Today, sea level is again on the rise, and the 3,500-mile Maine "tidal
shoreline" is responding unevenly. Down East is drowning rapidly because
of land subsidence possibly related to earthquakes, he says. The central
coast is fairly stable, while southern areas are sinking more slowly
than the northern coast.
With the rising sea and natural erosion caused by storms and tides, the
bottom line is that anyone who builds on the "soft coast" — Maine's
beaches and shoreline bluffs of unstable "Ice Age mud," as opposed to
classic granite promontories — is playing "real estate roulette," Kelley
His philosophy is reflected in a set of simple truths: The beach is a
natural system in dynamic equilibrium; erosion isn't a problem until a
structure is built on the shore; intervening to protect a beach upsets
the balance and destroys what was to be saved.
"Let the lighthouse, beach cottage, motel, or hot dog stand fall when
its time comes," he writes with typical wit and candor.
That logic informs Maine's Sand Dune Law governing coastal development
that Kelley helped to strengthen and expand in the late 1980s into a
model for other states. A strong law was critical in Maine because of
the state's extensive (97 percent) private ownership of the coast, he
says. Among its progressive provisions: if more than half of a shoreline
structure such as a seawall is destroyed in a storm, it cannot be
Not everyone agrees with Kelley's logic. He says the bitter, prolonged
fight over the dredging of Wells Harbor was "the worst" of his battles,
not the least because of head-butting with the U.S. Army Corps of
Historically, the harbor was a shallow tidal inlet of the Webhannet
River between Wells and Drakes Island beaches, accessible only at high
tide. In the 1960s, when recreational boaters wanted to deepen Wells
Harbor, the Corps of Engineers bracketed the inlet with jetties and
dredged a channel, dumping the sand on an adjacent salt marsh.
But the harbor repeatedly filled in and the beaches began disappearing,
thanks to complex sand migration patterns disrupted by the jetties.
Further dredging was halted under the modern regulations. An
environmentally acceptable compromise was recently implemented.
Not surprisingly, Kelley was front and center during the debate and made
few friends in Wells. "I'm a pretty aggressive person," he says. "I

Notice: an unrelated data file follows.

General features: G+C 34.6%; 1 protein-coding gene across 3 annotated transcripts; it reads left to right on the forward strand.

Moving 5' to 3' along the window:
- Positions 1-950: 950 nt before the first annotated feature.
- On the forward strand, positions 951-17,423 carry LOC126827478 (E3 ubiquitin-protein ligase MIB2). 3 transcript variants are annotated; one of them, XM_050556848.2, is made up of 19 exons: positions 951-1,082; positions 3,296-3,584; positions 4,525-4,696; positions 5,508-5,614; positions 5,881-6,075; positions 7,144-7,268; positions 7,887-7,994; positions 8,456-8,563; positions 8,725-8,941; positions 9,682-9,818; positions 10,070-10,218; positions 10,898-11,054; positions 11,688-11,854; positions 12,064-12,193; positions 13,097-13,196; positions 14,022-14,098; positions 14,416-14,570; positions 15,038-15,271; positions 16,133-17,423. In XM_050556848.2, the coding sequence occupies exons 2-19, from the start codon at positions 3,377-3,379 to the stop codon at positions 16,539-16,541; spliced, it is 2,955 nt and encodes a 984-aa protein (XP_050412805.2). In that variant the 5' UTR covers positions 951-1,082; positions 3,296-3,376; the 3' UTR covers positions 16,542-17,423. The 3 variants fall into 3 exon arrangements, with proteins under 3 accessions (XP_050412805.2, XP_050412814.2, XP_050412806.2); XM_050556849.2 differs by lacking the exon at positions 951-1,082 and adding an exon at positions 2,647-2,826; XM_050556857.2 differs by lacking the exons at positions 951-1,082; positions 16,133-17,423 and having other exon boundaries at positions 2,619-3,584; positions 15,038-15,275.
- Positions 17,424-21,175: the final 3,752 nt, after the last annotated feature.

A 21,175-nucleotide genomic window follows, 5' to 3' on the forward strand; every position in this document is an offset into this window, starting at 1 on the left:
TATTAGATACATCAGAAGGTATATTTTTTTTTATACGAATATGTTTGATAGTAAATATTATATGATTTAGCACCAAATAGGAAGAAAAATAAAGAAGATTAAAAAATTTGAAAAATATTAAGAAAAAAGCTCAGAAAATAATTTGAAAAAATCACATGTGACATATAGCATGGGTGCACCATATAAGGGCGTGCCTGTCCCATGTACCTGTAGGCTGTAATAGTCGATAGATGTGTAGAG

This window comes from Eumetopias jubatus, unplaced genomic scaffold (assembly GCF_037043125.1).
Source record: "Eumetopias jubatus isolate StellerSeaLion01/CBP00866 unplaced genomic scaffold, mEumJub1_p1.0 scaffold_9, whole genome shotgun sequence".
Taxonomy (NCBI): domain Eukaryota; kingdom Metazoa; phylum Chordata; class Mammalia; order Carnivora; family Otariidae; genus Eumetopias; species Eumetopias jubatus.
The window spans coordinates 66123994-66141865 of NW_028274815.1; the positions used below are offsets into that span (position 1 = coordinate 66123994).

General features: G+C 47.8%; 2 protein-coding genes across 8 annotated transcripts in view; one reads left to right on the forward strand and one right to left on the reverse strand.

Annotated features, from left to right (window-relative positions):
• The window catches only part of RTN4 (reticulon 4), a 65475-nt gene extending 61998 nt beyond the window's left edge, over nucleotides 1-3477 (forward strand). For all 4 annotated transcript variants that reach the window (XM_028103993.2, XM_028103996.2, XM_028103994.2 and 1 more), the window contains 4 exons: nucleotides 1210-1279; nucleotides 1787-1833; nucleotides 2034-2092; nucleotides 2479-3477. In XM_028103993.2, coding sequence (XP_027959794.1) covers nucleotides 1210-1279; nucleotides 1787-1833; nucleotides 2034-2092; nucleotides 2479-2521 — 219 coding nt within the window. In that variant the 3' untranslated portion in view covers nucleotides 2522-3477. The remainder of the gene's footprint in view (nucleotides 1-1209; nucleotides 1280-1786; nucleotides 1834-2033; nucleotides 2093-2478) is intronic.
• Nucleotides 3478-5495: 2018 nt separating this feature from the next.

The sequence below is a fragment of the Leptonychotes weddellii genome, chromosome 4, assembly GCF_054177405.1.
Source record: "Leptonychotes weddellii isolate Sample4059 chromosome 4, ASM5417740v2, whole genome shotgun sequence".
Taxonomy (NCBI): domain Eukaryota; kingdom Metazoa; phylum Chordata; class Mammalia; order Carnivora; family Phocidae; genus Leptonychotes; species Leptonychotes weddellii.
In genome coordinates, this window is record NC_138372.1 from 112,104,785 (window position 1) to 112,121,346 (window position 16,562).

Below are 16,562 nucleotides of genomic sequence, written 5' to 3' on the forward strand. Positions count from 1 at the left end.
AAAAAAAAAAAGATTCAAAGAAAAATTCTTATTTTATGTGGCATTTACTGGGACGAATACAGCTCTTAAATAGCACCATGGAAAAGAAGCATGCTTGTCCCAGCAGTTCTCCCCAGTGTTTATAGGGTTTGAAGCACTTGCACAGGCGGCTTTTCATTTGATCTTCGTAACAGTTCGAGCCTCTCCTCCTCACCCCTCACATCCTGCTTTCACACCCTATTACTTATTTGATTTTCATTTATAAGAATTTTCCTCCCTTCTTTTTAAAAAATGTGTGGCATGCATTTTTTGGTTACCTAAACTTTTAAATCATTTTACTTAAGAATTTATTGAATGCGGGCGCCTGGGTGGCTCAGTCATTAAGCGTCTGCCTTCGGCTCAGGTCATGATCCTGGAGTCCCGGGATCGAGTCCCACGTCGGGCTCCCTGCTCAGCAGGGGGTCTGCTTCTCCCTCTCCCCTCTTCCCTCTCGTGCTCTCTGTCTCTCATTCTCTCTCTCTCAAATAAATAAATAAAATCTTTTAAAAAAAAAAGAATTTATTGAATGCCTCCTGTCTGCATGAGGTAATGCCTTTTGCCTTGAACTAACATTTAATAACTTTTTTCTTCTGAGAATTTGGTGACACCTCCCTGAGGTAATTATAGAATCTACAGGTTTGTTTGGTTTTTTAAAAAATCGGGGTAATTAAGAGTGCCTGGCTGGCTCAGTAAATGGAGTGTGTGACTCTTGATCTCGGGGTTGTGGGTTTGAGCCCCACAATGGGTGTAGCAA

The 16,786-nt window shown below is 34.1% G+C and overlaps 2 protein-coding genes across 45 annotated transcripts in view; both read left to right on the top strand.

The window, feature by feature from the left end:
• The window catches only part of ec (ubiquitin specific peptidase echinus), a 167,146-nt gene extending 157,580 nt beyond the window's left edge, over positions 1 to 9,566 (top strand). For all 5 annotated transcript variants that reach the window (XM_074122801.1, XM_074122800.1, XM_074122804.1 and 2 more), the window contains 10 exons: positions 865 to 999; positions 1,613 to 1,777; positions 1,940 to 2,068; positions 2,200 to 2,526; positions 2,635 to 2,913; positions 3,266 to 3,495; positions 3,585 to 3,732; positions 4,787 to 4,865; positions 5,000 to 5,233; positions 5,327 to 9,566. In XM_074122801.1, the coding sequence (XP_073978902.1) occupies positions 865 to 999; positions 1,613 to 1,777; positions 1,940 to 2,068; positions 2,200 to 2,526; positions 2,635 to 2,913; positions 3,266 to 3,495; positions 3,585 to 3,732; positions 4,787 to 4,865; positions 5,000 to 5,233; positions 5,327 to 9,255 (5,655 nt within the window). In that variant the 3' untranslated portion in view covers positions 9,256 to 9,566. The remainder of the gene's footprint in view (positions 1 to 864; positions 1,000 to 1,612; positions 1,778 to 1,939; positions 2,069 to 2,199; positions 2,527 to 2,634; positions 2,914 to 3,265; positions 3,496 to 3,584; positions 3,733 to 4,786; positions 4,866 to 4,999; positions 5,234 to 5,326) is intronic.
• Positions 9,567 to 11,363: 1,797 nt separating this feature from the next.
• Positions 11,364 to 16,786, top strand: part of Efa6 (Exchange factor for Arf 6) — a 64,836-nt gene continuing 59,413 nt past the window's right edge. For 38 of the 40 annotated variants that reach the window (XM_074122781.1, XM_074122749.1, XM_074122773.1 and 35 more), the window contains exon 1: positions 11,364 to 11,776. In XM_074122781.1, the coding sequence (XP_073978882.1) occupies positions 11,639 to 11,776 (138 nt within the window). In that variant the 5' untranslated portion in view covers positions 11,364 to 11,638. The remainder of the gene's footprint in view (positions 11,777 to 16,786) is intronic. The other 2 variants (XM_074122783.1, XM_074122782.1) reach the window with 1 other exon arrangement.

don't take it personally. I can laugh and tell a joke in the middle of
an argument, and it just drives them crazy."
Kelley's charm and energy are assets in appearances before the state
legislature, citizen groups and media. The father of three is a licensed
pilot and a certified diver, runs 5-6 miles a day and leads an annual
cross-country skiing trek with his students across Baxter State Park. He
writes fiction, cooks with a Cajun accent and wears green on St.
But he's first and foremost a researcher, and his arguments about
responsible coastal development demand attention. Kelley travels widely
on research projects, to Alaska, Ireland, Portugal, China, the West
Kelley applies solid science to what was almost medieval prognostication
just decades ago. He uses a full technological arsenal:
ground-penetrating and side-scan sonar, remote- controlled submarines,
satellite and airplane imagery, robot buoys recording every twitch of
He's been instrumental in developing a series of maps classifying
Maine's coast according to risk for erosion or landslides. Another
effort mapped seafloor topography.
Much of his local funding comes from the Maine Sea Grant Program,
including support for a project he hopes is a prototype for the future.
In collaboration with UMaine colleague Dan Belknap and Steve Dickson of
the Maine Geological Survey, Kelley recruited a volunteer force of 70
"stakeholders" — property owners, teachers, scientists,
environmentalists — to record regular beach profiles at 10 locations in
southern Maine. The goal is to develop a database of sand migration
patterns correlated with weather and ocean activity.
"Awareness levels have improved tremendously since 1982," he says. "But
continuing education is the key.
"I want my kids to have the same opportunity to grow up along a
beautiful shoreline that I had, but I'm no longer so naive to believe
that will simply happen without effort."
And will Joe Kelley be there when the Sand Dune Law comes up for review
in public hearings this summer? "Oh yeah, I'll testify," he says with a
by Luther Young
for more stories from this issue of UMaine Today Magazine.